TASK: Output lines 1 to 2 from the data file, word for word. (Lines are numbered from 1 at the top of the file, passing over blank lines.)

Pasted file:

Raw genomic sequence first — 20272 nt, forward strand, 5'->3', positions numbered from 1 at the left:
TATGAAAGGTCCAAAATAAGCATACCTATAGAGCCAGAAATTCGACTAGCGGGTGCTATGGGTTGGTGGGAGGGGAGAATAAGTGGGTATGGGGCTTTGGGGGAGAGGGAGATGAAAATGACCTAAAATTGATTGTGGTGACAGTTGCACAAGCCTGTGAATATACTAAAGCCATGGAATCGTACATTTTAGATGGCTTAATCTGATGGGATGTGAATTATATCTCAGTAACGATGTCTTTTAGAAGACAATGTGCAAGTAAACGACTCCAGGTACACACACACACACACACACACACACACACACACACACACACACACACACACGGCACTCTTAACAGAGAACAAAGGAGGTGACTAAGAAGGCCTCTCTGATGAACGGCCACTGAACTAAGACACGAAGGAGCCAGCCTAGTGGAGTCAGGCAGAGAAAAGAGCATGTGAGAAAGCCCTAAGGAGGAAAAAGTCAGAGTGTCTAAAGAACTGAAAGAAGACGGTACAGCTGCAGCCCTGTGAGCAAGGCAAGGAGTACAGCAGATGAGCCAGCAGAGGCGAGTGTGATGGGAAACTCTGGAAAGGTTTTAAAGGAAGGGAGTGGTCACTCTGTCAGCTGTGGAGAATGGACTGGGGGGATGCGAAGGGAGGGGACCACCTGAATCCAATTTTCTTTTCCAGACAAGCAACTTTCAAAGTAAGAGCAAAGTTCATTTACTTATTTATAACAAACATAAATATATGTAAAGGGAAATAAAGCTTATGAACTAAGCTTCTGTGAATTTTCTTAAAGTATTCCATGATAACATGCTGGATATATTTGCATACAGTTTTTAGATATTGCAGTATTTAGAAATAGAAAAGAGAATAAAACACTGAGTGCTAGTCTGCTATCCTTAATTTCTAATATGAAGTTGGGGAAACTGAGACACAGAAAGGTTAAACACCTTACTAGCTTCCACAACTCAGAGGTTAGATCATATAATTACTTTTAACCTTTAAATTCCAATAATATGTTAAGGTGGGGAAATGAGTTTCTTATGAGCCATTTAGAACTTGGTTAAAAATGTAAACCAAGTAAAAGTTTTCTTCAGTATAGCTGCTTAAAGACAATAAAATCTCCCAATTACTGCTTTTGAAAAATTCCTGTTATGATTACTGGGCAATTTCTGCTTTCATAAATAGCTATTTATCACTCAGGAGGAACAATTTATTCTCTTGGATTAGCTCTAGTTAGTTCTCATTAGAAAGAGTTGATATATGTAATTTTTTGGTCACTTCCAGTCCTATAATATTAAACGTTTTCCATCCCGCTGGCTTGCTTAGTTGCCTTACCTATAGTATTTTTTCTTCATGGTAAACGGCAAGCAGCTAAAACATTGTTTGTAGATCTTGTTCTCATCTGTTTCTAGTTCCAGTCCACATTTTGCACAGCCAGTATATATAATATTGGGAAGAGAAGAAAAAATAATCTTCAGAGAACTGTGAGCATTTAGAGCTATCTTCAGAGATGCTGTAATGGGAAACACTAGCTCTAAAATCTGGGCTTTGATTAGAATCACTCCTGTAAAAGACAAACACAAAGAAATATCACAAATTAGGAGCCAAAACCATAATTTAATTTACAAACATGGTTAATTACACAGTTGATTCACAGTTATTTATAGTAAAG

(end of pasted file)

Raw genomic sequence first — 20272 nt, forward strand, 5'->3', positions numbered from 1 at the left:
TATGAAAGGTCCAAAATAAGCATACCTATAGAGCCAGAAATTCGACTAGCGGGTGCTATGGGTTGGTGGGAGGGGAGAATAAGTGGGTATGGGGCTTTGGGGGAGAGGGAGATGAAAATGACCTAAAATTGATTGTGGTGACAGTTGCACAAGCCTGTGAATATACTAAAGCCATGGAATCGTACATTTTAGATGGCTTAATCTGATGGGATGTGAATTATATCTCAGTAACGATGTCTTTTAGAAGACAATGTGCAAGTAAACGACTCCAGGTACACACACACACACACACACACACACACACACACACACACACACACACACACGGCACTCTTAACAGAGAACAAAGGAGGTGACTAAGAAGGCCTCTCTGATGAACGGCCACTGAACTAAGACACGAAGGAGCCAGCCTAGTGGAGTCAGGCAGAGAAAAGAGCATGTGAGAAAGCCCTAAGGAGGAAAAAGTCAGAGTGTCTAAAGAACTGAAAGAAGACGGTACAGCTGCAGCCCTGTGAGCAAGGCAAGGAGTACAGCAGATGAGCCAGCAGAGGCGAGTGTGATGGGAAACTCTGGAAAGGTTTTAAAGGAAGGGAGTGGTCACTCTGTCAGCTGTGGAGAATGGACTGGGGGGATGCGAAGGGAGGGGACCACCTGAATCCAATTTTCTTTTCCAGACAAGCAACTTTCAAAGTAAGAGCAAAGTTCATTTACTTATTTATAACAAACATAAATATATGTAAAGGGAAATAAAGCTTATGAACTAAGCTTCTGTGAATTTTCTTAAAGTATTCCATGATAACATGCTGGATATATTTGCATACAGTTTTTAGATATTGCAGTATTTAGAAATAGAAAAGAGAATAAAACACTGAGTGCTAGTCTGCTATCCTTAATTTCTAATATGAAGTTGGGGAAACTGAGACACAGAAAGGTTAAACACCTTACTAGCTTCCACAACTCAGAGGTTAGATCATATAATTACTTTTAACCTTTAAATTCCAATAATATGTTAAGGTGGGGAAATGAGTTTCTTATGAGCCATTTAGAACTTGGTTAAAAATGTAAACCAAGTAAAAGTTTTCTTCAGTATAGCTGCTTAAAGACAATAAAATCTCCCAATTACTGCTTTTGAAAAATTCCTGTTATGATTACTGGGCAATTTCTGCTTTCATAAATAGCTATTTATCACTCAGGAGGAACAATTTATTCTCTTGGATTAGCTCTAGTTAGTTCTCATTAGAAAGAGTTGATATATGTAATTTTTTGGTCACTTCCAGTCCTATAATATTAAACGTTTTCCATCCCGCTGGCTTGCTTAGTTGCCTTACCTATAGTATTTTTTCTTCATGGTAAACGGCAAGCAGCTAAAACATTGTTTGTAGATCTTGTTCTCATCTGTTTCTAGTTCCAGTCCACATTTTGCACAGCCAGTATATATAATATTGGGAAGAGAAGAAAAAATAATCTTCAGAGAACTGTGAGCATTTAGAGCTATCTTCAGAGATGCTGTAATGGGAAACACTAGCTCTAAAATCTGGGCTTTGATTAGAATCACTCCTGTAAAAGACAAACACAAAGAAATATCACAAATTAGGAGCCAAAACCATAATTTAATTTACAAACATGGTTAATTACACAGTTGATTCACAGTTATTTATAGTAAAG